On the other hand, some of ISAR's supporters have argued for an outright ban on retail sales of dogs and cats, and have sought ISAR's help in making the argument in support of that goal.

Accordingly, this monograph and ISAR's "Model Statute Prohibiting Retail Sales of Dogs and Cats," is a brief in support of that goal.[3]
That goal has become even more important because on November 18, 2013 a new rule of the United States Department of Agriculture, Animal and Plant Health Inspection Service became final. According to APHIS

USDA has changed the Animal Welfare Act regulations by revising its definition of retail pet store in order to keep pace with the modern marketplace and to ensure that animals sold via the Internet or other non-traditional methods receive humane care and treatment. USDA Animal Care has posted several materials on this webpage in an effort to provide all interested parties with pertinent information. We encourage you to please read through these materials in order to: 1) gain a better understanding of this regulation change; 2) learn the reasons that prompted the change; and 3) see if you need a USDA license or if you are exempt from licensing.

As ISAR will explain in a forthcoming monograph, the deficiencies in APHIS's regulation of pet shops and those associated in the sale of companion animal are so glaring and counterproductive that the only humane solution is, as ISAR's model statute proposes, outright prohibition of retail sale.

Supporters of ISAR's prohibitory cause need only find a legislator (on any level of government -- village, town, city, county, state) -- who will introduce ISAR's "Model Statute Prohibiting Retail Sales of Dogs and Cats" and fight like a tiger (no pun intended) for its enactment.


[1] State Legislation, Humane Society of the United States, available at Subsequent to 2009, HSUS apparently reworked the text to which this link refers. Please see, for further information.
[2] In addition, compromises and exemptions which always require considerable verbiage to accommodate, have been held to a bare minimum, unlike in the recent unlamented California "mandatory" spay/neuter statute which, until its demise at the hands of compromisers and lobbyists, attempted to accommodate various anti-mandatory spay/neuter constituencies and in doing so turned itself inside out.
[3] Please note that throughout [the] Monograph 12-point Georgia font has been used. The same specifications apply to the text of ISAR's Model Statute. However, in order to identify ISAR's annotation of each section of the West Hollywood ordinance and our Model Statute, ISAR's comments appear immediately after each section in 12-point Courier font, in which this sentence is written).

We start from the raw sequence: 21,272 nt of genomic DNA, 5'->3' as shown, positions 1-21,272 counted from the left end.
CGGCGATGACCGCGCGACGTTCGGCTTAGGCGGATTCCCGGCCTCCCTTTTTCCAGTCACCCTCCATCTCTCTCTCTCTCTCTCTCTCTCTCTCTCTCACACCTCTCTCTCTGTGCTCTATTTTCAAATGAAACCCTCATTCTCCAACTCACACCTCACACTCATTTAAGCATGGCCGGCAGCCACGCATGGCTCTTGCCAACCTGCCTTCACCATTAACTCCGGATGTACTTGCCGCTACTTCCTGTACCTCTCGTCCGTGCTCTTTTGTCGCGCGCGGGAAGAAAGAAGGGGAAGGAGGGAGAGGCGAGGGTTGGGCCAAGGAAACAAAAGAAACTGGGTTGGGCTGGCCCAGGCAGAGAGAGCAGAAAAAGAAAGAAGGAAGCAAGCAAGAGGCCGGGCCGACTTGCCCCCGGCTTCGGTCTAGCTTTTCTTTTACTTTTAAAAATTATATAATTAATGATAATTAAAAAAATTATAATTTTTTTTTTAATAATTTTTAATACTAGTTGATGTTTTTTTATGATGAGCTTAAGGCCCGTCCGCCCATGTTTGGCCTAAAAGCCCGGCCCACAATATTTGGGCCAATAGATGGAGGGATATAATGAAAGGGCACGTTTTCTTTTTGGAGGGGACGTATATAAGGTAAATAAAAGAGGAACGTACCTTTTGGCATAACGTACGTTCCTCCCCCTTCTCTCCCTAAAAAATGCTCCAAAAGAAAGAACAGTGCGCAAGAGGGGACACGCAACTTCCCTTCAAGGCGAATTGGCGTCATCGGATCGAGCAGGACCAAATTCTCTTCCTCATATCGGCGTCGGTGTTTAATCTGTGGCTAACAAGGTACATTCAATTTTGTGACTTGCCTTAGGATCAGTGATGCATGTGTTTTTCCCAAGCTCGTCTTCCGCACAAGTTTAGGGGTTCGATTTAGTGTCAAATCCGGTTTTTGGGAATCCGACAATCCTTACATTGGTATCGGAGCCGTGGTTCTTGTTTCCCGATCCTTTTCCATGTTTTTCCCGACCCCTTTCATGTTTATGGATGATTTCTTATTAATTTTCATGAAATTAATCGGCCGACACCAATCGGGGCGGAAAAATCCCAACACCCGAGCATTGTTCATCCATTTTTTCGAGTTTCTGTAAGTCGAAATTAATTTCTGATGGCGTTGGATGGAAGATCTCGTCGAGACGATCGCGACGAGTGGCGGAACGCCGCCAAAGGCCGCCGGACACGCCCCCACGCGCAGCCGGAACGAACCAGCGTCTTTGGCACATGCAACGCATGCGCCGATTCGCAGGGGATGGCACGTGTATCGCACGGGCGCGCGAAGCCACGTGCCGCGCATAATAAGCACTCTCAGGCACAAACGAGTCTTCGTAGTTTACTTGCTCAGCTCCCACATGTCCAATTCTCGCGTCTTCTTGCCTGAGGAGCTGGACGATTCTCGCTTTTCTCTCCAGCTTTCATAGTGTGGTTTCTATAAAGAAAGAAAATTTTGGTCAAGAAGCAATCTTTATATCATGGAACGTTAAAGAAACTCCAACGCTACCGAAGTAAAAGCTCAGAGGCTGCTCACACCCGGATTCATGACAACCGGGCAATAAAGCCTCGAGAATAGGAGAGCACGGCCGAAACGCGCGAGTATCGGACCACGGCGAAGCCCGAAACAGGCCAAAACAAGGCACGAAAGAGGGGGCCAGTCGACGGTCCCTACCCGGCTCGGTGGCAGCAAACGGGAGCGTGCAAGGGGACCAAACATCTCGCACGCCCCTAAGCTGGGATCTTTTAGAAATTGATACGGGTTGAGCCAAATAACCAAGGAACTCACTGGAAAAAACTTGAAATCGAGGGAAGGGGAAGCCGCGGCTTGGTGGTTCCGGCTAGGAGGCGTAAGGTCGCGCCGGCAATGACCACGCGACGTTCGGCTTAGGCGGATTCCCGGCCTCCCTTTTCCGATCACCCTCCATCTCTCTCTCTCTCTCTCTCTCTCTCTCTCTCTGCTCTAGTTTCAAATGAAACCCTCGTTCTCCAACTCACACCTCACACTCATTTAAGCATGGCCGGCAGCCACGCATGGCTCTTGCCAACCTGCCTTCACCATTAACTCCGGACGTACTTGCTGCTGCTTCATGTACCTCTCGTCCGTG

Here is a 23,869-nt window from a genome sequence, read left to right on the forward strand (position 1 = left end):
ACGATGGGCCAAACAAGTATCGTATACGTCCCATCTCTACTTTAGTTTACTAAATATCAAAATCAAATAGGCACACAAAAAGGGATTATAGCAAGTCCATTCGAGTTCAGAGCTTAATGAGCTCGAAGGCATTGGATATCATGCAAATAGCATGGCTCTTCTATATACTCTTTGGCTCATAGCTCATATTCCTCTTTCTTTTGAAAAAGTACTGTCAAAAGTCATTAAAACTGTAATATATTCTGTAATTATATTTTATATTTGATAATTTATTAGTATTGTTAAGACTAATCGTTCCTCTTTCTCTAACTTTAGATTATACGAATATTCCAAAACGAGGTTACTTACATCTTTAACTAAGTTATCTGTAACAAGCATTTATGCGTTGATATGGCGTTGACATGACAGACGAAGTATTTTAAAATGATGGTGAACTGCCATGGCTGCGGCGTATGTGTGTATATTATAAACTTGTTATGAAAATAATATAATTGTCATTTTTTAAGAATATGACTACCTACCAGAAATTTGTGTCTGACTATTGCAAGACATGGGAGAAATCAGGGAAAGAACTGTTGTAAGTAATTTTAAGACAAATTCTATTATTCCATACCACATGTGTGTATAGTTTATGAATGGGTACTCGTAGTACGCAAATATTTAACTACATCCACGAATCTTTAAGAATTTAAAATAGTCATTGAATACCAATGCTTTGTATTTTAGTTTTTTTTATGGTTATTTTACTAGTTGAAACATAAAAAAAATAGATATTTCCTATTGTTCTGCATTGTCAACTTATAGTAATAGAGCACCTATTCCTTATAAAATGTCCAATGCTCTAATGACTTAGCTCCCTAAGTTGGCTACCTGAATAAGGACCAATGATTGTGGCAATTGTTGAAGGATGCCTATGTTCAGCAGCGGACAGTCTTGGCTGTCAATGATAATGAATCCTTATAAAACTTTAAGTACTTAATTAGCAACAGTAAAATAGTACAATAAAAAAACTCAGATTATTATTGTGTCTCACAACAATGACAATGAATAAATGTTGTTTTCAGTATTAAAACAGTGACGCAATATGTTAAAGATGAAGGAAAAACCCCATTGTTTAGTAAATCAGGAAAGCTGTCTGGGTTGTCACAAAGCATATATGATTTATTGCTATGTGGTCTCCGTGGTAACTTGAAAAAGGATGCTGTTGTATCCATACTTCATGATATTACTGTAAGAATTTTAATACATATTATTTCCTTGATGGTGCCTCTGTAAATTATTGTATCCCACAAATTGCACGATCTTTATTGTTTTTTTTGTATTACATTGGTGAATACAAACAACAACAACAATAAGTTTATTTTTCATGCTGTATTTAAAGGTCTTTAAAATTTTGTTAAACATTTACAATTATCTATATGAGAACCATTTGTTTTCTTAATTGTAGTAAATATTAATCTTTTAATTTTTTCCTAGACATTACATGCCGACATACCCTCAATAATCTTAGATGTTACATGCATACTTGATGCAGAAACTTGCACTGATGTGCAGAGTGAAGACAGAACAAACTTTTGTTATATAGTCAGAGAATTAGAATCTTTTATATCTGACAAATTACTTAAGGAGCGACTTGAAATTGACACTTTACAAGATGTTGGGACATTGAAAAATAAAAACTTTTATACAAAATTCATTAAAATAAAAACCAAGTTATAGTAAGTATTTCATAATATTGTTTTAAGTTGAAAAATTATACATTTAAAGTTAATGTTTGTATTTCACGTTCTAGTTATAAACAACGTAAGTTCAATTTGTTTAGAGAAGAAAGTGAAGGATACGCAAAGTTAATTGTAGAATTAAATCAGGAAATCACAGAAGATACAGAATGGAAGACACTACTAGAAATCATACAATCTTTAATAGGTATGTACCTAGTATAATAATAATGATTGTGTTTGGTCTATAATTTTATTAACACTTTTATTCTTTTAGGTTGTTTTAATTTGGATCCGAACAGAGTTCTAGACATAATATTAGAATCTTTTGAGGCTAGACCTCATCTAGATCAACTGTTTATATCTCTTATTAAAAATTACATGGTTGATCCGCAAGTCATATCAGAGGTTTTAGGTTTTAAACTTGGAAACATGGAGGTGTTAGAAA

Tuesday, January 14, 2014




For many years ISAR has argued that Zoological Societies are an abomination, and should not be supported by individuals, taxpayers, organizations, or anyone else. There is much to be said against the continued existence of zoos, and there are many articles and some books that make a convincing case for their closure. (Among the latter is Peter Batten's Living Trophies.) Some, but by no means all, of those arguments are: 

* Zoo animals are often acquired from dealers who, in turn, have obtained them by illegal and brutal means. 

* They are transported to their destinations, often over great distances, in a primitive manner with little, if any, regard to what kind of treatment their species requires. 

* They are subject to attacks by vandals, and even psychopaths. 

* They are often held in sterile cells or cages, suffering the debilitating effects of solitary confinement. 

* They receive inadequate nutrition eating unpalatable synthetic food and have inadequate medical care -- and suffer illness and disease because of zoos' financial constraints and zookeepers' indifference. 

* They are traded like baseball cards among zoos and other animal exhibitors, to satisfy perceived display needs. 

* They are cross-bred, creating animals called "tigons" or "ligers," that are, Frankenstein-like, neither tigers or lions. 

* They are denied the life dictated by their genes and nature. 

These are but a few of the many good reasons zoos should cease to exist, and each of them have been elaborated at great length elsewhere. (How that is to be done is the subject of another essay.)